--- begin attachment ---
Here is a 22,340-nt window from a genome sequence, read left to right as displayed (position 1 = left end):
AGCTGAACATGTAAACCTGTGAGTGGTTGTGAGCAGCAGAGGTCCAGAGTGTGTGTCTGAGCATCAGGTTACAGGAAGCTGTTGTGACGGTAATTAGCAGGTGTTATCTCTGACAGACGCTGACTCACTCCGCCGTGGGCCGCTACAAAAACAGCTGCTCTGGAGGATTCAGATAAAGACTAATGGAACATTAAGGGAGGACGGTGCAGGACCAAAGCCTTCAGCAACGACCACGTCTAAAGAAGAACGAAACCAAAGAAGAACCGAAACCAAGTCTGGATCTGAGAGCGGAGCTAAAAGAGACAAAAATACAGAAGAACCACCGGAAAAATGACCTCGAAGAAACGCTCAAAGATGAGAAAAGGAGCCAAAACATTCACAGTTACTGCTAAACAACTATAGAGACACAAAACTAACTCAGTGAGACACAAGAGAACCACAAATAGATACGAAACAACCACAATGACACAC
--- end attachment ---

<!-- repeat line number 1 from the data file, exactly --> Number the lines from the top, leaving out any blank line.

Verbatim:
Here is a 22,340-nt window from a genome sequence, read left to right as displayed (position 1 = left end):